Be Prepared When Disaster Strikes
During a hurricane, earthquake or wildfire; water services can be interrupted in your area. Having emergency water containers will help you have the water you need if the tap shuts off
Be Insured with Emergency Water
Whether it's a job loss or an oncoming hurricane, water storage can help you be prepared with drinking water whenever you need it. With water, you can get through any disaster
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Why Water Storage
A gallon of water weighs about 8.3 pounds. Water is not easy to transport because it is so heavy. That means your emergency water plan should account for that.
Keep these items in mind when you are planning. For example, you may want to put a gallon of water per day in your 72 hour kit. But, that will weigh about 25 lbs. Are you strong enough to carry that water around? Are your children strong enough? Will it even fit?
How much water do I need?
The recommended amount of water from a variety of sources (like the American Red Cross) is 1 gallon of water per person per day. That is water for drinking, cleaning, cooking and sanitation. It is not for just drinking. You don’t drink a gallon of water on a normal day, but to be safe and to take of other needs, 1 gallon of water is the recommendation. If you start doing the math on how much storage space that would require for you and your family for 1 year, you will start to understand the recommendations below.
Here is my approach to water and what we recommend. In an emergency, you need to have three ways of getting to clean water:
1. Store water. Every shelter-in-place supply should have water storage. A small word of caution: Don’t try to go cheap on your water storage. Buy a food grade water storage container like a 55, 30 or 5 gallon container and use that. Don’t fill up your old juice bottles or your old milk jugs. They'll crack more easily and they're not designed for long term storage.
The barrels and water containers are not to terribly expensive and when the time comes that you need the water, you will be glad you stored water you can actually use. Also, have a variety of sizes of storage containers. Don’t just have a 55 gallon barrel that you never move and never clean out or fill up. Use smaller, easier to transport containers like a 5 gallon stackable. Remember, water is heavy!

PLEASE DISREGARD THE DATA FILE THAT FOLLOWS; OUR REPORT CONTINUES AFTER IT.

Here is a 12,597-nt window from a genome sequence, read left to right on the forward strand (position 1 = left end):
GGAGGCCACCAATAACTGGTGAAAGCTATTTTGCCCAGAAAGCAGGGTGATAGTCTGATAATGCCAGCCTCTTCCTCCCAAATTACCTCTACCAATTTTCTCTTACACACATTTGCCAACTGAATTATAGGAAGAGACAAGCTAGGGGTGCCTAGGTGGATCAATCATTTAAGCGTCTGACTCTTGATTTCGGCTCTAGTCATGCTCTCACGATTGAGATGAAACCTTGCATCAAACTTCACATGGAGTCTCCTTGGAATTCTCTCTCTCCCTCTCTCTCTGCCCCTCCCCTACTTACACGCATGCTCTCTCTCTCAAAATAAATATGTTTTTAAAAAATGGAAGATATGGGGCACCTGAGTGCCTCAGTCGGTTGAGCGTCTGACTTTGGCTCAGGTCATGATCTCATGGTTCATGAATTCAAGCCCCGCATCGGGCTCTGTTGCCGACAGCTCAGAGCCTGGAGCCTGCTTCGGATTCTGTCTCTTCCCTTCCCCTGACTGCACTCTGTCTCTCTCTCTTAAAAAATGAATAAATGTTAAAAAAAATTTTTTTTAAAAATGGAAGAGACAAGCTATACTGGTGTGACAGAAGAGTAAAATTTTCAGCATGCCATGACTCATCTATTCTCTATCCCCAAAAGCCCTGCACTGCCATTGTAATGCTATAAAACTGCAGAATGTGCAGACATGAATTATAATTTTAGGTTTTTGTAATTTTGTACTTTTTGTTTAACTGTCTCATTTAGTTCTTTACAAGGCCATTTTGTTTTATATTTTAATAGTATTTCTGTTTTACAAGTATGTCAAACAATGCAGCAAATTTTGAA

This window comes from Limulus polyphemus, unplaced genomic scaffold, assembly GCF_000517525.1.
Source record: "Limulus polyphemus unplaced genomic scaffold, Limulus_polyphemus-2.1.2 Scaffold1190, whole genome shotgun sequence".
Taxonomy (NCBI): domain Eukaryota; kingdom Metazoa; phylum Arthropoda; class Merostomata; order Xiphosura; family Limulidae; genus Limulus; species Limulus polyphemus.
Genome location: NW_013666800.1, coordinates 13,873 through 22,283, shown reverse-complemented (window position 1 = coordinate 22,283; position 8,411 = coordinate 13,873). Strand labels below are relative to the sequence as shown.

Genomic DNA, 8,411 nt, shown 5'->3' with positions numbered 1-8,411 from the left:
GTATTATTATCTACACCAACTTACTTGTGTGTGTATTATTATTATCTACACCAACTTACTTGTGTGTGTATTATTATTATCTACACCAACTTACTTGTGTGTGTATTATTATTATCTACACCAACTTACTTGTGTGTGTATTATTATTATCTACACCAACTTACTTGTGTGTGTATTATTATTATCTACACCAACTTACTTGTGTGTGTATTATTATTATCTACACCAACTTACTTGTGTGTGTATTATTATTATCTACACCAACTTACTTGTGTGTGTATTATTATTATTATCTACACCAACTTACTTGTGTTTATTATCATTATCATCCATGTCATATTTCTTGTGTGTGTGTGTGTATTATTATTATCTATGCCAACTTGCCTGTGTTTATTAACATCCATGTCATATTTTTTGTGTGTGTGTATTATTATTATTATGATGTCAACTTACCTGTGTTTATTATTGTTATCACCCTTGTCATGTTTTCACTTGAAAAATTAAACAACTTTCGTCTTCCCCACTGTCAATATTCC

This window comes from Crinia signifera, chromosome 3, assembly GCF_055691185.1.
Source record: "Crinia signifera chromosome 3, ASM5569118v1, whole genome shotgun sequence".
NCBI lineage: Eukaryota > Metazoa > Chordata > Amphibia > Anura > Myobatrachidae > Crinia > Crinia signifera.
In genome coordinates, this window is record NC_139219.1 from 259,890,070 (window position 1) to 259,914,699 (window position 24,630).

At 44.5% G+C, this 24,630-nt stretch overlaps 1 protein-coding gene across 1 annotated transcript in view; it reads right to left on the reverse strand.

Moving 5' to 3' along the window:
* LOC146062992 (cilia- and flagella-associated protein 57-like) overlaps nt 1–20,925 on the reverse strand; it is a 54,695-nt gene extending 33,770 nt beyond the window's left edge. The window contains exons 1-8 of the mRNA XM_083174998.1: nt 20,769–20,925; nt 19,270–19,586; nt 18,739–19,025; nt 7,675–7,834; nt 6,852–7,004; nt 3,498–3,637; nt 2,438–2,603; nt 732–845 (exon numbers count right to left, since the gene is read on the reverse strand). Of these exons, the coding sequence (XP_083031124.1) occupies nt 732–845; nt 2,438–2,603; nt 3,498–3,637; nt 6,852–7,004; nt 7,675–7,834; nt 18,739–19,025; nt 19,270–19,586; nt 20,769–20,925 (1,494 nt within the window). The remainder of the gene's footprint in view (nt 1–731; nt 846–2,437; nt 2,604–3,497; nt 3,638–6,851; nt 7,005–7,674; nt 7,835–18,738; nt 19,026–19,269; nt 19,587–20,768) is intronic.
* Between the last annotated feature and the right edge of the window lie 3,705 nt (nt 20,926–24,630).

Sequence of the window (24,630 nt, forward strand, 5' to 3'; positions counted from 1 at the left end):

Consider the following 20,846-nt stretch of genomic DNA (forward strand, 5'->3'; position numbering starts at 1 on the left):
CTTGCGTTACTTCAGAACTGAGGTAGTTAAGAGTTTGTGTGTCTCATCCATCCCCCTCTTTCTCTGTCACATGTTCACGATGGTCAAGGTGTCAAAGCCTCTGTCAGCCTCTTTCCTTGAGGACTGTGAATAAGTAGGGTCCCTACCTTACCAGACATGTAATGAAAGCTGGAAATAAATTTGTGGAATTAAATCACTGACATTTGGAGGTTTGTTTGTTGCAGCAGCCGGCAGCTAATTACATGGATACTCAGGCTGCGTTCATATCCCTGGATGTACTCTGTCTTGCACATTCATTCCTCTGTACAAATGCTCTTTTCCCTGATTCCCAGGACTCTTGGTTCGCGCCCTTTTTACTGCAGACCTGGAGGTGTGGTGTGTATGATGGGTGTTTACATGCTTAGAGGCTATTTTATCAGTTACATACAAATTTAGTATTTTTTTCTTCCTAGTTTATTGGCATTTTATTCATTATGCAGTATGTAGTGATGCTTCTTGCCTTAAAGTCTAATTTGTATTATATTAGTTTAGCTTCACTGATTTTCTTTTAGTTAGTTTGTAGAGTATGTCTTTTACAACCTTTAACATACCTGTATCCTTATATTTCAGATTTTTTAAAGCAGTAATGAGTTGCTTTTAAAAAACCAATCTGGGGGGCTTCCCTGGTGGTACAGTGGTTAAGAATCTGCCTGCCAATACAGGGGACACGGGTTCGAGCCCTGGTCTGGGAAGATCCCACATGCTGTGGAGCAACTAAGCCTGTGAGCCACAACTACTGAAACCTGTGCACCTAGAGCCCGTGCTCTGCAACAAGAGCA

Also, you won’t rotate your water as much as you think you will, so make sure you use some sort of water stabilizer that allows the water to be stored safely for 5 years without rotating. We have a Water Preserver that works well.
2. Have a portable water filter. If you do have the water stored but you are not sure if it is safe or you come across water in an emergency and you don’t know if it is safe, that leads me to my second point. These portable water filters are extremely handy and will allow you to clean suspect water that you come into contact with and make it drinkable.
These portable micro filters will remove bacteria and protozoa from the water, but won’t kill viruses. If you have a stream, lake, pond, river or well by your house; you will be able to clean the water from those sources using these filters. Each filter will clean up to 500 gallons of water. That is nearly ten 55 gallon drums worth of water. An impossible amount of water for most people to store. I really like or MSR MiniWorks water filter and the Katadyn Combi. They are also great for backpacking and camping.
3. Have water purification tablets. These are very handy to have around and a small bottle will chemically treat up to 25 quarts of water. They work fairly quickly (typically in less than a half an hour) and will kill bacteria, protozoa and viruses.
Remember that if you don’t have any of these three things, you can still clean water by boiling it. As a matter of fact, boiling is most effective way to clean water except it won’t take out the floaties like a filter will. The problem with boiling water to drink is it uses a lot of fuel that you may not want to use for that purpose. Also, don’t forget to have portable water pouches in your emergency supplies. They have a 5 year shelf life and are very handy to have around.